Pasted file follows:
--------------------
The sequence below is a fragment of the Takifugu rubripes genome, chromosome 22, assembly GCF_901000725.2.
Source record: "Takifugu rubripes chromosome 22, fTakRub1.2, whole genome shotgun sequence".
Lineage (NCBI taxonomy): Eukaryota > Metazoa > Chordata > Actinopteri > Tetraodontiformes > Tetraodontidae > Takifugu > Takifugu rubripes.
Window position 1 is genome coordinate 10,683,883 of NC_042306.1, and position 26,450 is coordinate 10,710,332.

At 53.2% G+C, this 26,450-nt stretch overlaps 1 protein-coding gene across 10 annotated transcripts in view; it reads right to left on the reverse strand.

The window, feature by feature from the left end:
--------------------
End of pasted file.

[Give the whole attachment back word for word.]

The sequence below is a fragment of the Takifugu rubripes genome, chromosome 22, assembly GCF_901000725.2.
Source record: "Takifugu rubripes chromosome 22, fTakRub1.2, whole genome shotgun sequence".
Lineage (NCBI taxonomy): Eukaryota > Metazoa > Chordata > Actinopteri > Tetraodontiformes > Tetraodontidae > Takifugu > Takifugu rubripes.
Window position 1 is genome coordinate 10,683,883 of NC_042306.1, and position 26,450 is coordinate 10,710,332.

At 53.2% G+C, this 26,450-nt stretch overlaps 1 protein-coding gene across 10 annotated transcripts in view; it reads right to left on the reverse strand.

The window, feature by feature from the left end: